Categories: NewsSci/Tech

Aquila, Facebook’s Internet Drone Launches to Provide Internet to Developing Areas

Facebook's internet-providing drone, Aquila, has launched. It's mission: to provide internet services to any place in the world!

The dream of having eco-friendly, worldwide internet service is no longer just a dream with the first flight of Aquila, the solar-powered plane designed by Facebook engineer to beam internet to remote parts of the world.

Talks of Facebook’s “Aquila” planes started out earlier in 2015 when Facebook considered delivering internet coverage to remote or poor areas in the developing world. Now it’s no longer just plans and talks — Aquila is now a reality.

The Aquila prototype before its launch

Source: Facebook

The Aquila planes, named after the Greek eagle who carried Zeus’ thunderbolts, have a wingspan of a Boeing 737, and can fly up to 90,000 feet (high above the weather) for three months at a time, thanks to its solar powered engine. The carbon-fiber layered plane is said to weigh in at around 880 – 1,000 pounds, roughly the weight of a Toyota Prius.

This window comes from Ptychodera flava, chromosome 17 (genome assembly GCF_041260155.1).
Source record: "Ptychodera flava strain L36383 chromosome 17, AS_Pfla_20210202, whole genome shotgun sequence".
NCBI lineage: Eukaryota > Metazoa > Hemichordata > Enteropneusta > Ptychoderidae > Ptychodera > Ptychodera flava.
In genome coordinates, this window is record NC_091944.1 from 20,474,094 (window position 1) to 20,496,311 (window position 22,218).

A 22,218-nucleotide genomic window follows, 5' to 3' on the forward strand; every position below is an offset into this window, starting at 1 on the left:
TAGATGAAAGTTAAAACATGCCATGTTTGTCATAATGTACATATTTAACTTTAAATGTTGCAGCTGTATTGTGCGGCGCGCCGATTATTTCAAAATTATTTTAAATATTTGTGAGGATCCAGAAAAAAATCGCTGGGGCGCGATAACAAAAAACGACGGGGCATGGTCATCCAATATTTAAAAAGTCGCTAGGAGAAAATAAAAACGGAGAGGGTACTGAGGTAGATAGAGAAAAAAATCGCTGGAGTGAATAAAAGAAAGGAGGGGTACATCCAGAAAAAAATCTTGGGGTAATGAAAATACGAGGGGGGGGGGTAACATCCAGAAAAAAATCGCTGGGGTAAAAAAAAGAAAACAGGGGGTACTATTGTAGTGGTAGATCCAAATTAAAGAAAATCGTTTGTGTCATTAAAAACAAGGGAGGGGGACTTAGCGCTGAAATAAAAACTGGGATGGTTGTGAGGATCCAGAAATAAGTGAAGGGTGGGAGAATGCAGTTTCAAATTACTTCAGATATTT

Source: Jim Edwards

So how does it work?

Facebook’s laser communications team developed laser technology that can transmit data at tens of gigabits per second. This would allow Facebook to create an internet network in the sky by transmitting broadband signals through a laser from the ground (in this case, any city with internet service) to a drone, and from the drone to other drones in the network.


Source: Jim Edwards

The Aquila isn’t without it’s own set of problems, though. Facebook CTO Mike Schroepfer mentions one engineering challenge wherein the plane’s lasers are aimed over 11 miles, the equivalent of a laser pointer trying to hit a moving target the size of a 10 Euro cent coin. In addition to this, those lasers must be aimed through an environment that is affected by heat, dust, and temperature differences, which all bend light.

The Aquila in flight

Source: Facebook

Either way, the engineers over at Facebook are optimistic. They expect to be able to deliver tens of gigabytes of data, which is ten times better than existing solutions.

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